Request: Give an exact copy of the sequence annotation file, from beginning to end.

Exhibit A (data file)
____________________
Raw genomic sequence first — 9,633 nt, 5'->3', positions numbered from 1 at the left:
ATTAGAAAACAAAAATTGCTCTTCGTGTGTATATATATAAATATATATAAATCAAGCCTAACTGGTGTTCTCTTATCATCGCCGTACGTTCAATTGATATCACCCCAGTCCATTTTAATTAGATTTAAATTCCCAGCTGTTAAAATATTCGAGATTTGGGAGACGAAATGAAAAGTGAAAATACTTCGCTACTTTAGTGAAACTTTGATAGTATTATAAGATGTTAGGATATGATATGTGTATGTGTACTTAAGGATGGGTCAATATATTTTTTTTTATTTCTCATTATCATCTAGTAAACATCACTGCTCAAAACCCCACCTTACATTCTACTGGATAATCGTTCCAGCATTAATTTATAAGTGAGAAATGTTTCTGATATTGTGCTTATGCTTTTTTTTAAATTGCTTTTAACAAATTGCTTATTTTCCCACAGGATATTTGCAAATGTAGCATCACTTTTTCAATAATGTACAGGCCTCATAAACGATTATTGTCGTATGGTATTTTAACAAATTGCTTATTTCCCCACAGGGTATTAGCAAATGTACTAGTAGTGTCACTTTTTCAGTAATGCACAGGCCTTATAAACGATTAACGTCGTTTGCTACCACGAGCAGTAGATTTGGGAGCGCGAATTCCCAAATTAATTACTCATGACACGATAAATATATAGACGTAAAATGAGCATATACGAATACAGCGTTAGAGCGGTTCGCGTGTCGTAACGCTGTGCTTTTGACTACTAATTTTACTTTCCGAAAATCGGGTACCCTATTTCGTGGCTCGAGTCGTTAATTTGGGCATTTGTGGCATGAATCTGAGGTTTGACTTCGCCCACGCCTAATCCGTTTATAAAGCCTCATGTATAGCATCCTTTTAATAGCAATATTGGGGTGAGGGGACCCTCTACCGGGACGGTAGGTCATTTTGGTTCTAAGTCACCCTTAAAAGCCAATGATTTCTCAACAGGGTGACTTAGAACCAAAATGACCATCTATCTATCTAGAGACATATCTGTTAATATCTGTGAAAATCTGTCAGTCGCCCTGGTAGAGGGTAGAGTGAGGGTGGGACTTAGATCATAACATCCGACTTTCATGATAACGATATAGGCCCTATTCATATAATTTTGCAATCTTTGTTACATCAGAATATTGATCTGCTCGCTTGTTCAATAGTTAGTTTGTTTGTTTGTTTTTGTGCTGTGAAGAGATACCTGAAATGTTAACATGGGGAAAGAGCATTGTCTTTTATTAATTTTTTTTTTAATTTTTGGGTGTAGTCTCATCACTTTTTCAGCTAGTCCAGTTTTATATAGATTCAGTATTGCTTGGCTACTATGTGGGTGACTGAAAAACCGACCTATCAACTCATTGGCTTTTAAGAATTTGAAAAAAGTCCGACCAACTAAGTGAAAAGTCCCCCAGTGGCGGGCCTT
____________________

Raw genomic sequence first — 9,633 nt, 5'->3', positions numbered from 1 at the left:
ATTAGAAAACAAAAATTGCTCTTCGTGTGTATATATATAAATATATATAAATCAAGCCTAACTGGTGTTCTCTTATCATCGCCGTACGTTCAATTGATATCACCCCAGTCCATTTTAATTAGATTTAAATTCCCAGCTGTTAAAATATTCGAGATTTGGGAGACGAAATGAAAAGTGAAAATACTTCGCTACTTTAGTGAAACTTTGATAGTATTATAAGATGTTAGGATATGATATGTGTATGTGTACTTAAGGATGGGTCAATATATTTTTTTTTATTTCTCATTATCATCTAGTAAACATCACTGCTCAAAACCCCACCTTACATTCTACTGGATAATCGTTCCAGCATTAATTTATAAGTGAGAAATGTTTCTGATATTGTGCTTATGCTTTTTTTTAAATTGCTTTTAACAAATTGCTTATTTTCCCACAGGATATTTGCAAATGTAGCATCACTTTTTCAATAATGTACAGGCCTCATAAACGATTATTGTCGTATGGTATTTTAACAAATTGCTTATTTCCCCACAGGGTATTAGCAAATGTACTAGTAGTGTCACTTTTTCAGTAATGCACAGGCCTTATAAACGATTAACGTCGTTTGCTACCACGAGCAGTAGATTTGGGAGCGCGAATTCCCAAATTAATTACTCATGACACGATAAATATATAGACGTAAAATGAGCATATACGAATACAGCGTTAGAGCGGTTCGCGTGTCGTAACGCTGTGCTTTTGACTACTAATTTTACTTTCCGAAAATCGGGTACCCTATTTCGTGGCTCGAGTCGTTAATTTGGGCATTTGTGGCATGAATCTGAGGTTTGACTTCGCCCACGCCTAATCCGTTTATAAAGCCTCATGTATAGCATCCTTTTAATAGCAATATTGGGGTGAGGGGACCCTCTACCGGGACGGTAGGTCATTTTGGTTCTAAGTCACCCTTAAAAGCCAATGATTTCTCAACAGGGTGACTTAGAACCAAAATGACCATCTATCTATCTAGAGACATATCTGTTAATATCTGTGAAAATCTGTCAGTCGCCCTGGTAGAGGGTAGAGTGAGGGTGGGACTTAGATCATAACATCCGACTTTCATGATAACGATATAGGCCCTATTCATATAATTTTGCAATCTTTGTTACATCAGAATATTGATCTGCTCGCTTGTTCAATAGTTAGTTTGTTTGTTTGTTTTTGTGCTGTGAAGAGATACCTGAAATGTTAACATGGGGAAAGAGCATTGTCTTTTATTAATTTTTTTTTTAATTTTTGGGTGTAGTCTCATCACTTTTTCAGCTAGTCCAGTTTTATATAGATTCAGTATTGCTTGGCTACTATGTGGGTGACTGAAAAACCGACCTATCAACTCATTGGCTTTTAAGAATTTGAAAAAAGTCCGACCAACTAAGTGAAAAGTCCCCCAGTGGCGGGCCTT